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KKOB (AM) logo.png
City Albuquerque, New Mexico
Broadcast area Albuquerque metropolitan area
Branding 770 KKOB-AM
Slogan The Talk Monster
Frequency 770 kHz
Translator(s) 94.5 K233CG (Sandia)
First air date April 5, 1922 (as KOB, in Las Cruces, moved to Albuquerque in 1933)
Format News/Talk
Power 50,000 watts
230 watts (experimental synchronous operation in Santa Fe)
Class B
Facility ID 11251
Transmitter coordinates 35°12′9″N 106°36′41″W / 35.20250°N 106.61139°W / 35.20250; -106.61139
35°40′56″N 105°58′21″W / 35.68222°N 105.97250°W / 35.68222; -105.97250 (experimental synchronous operation in Santa Fe)
Callsign meaning Extra K to KOB
Former callsigns KOB (1922–1986)
Affiliations Westwood One
Premiere Networks
TheBlaze Network
CBS Radio News
Owner Cumulus Media
(Radio License Holding CBC, LLC)
Webcast Listen Live
Website 770kkob.com

KKOB (770 kHz) is an AM radio station licensed to Albuquerque, New Mexico. KKOB is owned by Cumulus Media and is the oldest and among the most powerful AM radio stations in New Mexico. The station's format is News/Talk, using the brand "News Radio 770 KKOB." Its studios are located in Downtown Albuquerque and the transmitter tower is located in North Valley, New Mexico. It is also broadcast on the FM band at 94.5 K233CG Sandia, covering the Albuquerque metropolitan area.

KKOB is a Class B radio station, operating with 50,000 watts around the clock, the maximum allowed by the Federal Communications Commission. It uses a non-directional signal during the daytime, reaching most of New Mexico's populated area, as well as parts of Colorado and Arizona. Many nights, with a good radio, it can be heard across much of the western half of North America. At night it uses a directional antenna to protect the Class A radio station on 770 kHz, co-owned WABC in New York City.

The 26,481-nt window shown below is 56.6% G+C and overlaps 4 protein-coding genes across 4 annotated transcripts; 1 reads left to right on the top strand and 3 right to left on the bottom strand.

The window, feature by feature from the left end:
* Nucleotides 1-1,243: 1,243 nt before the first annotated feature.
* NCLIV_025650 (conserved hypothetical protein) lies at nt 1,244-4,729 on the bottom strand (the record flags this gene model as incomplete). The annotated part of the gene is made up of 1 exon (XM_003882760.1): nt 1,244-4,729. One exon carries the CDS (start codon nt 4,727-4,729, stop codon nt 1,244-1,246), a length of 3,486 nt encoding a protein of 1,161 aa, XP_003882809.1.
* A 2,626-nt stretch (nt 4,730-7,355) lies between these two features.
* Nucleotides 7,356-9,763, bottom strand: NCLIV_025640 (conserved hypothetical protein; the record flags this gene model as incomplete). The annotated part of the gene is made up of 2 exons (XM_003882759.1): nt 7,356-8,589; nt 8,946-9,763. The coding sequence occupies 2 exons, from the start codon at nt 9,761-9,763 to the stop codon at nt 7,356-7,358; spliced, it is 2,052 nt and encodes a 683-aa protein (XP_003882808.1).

KKOB is the local outlet for nationally syndicated talk radio hosts Rush Limbaugh, Glenn Beck, Mark Levin, Red Eye Radio and America in The Morning, the latter three distributed by the Westwood One Network, a subsidiary of parent company Cumulus Media. On weekdays, the station features local hosts Bob Clark (5 to 10 a.m.) and Scott Stiegler (4 to 7 p.m.). Weekend programming includes shows on money, home repair, gardening and computers. Syndicated shows on weekends include John Batchelor, Ric Edelman, Bob Brinker and Bill Cunningham. The station also provides local news and weather updates around the clock, traffic "on the 7's" and national news updates from CBS Radio News hourly.


KKOB broadcasts University of New Mexico basketball and football games. Some other Lobo sports can also be heard on sister Sports radio station KNML AM 610.


The station was founded at the New Mexico College of Agriculture and Mechanic Arts in Las Cruces (now New Mexico State University) by Ralph Willis Goddard, and began broadcasting tests in 1919 under the call letters 5XD. On April 5, 1922 the station began regular operation as KOB, a callsign which had belonged to marine radio aboard the Princess Anne before its February 2, 1920 shipwreck on Rockaway Shoals, Long Island.[1] New Mexico A&M sold the station after Goddard was electrocuted while adjusting the transmitter on December 31, 1928. In 1933 the station moved to Albuquerque, and was later bought by the Albuquerque Journal.[2]

In 1948, Tom Pepperday, owner and publisher of the Journal, signed on KOB-TV, the first television station between the Mississippi River and the West Coast. The stations passed to Time-Life in 1952 and to Hubbard Broadcasting in 1957. Hubbard Broadcasting sold the radio stations in 1986. In order to trade on the well-known KOB calls, the new owners simply added an extra "K" to the radio station's call letters; the change took place October 28 (the change was necessitated due to FCC regulations at the time forbidding TV and radio stations with separate owners from sharing the same call letters).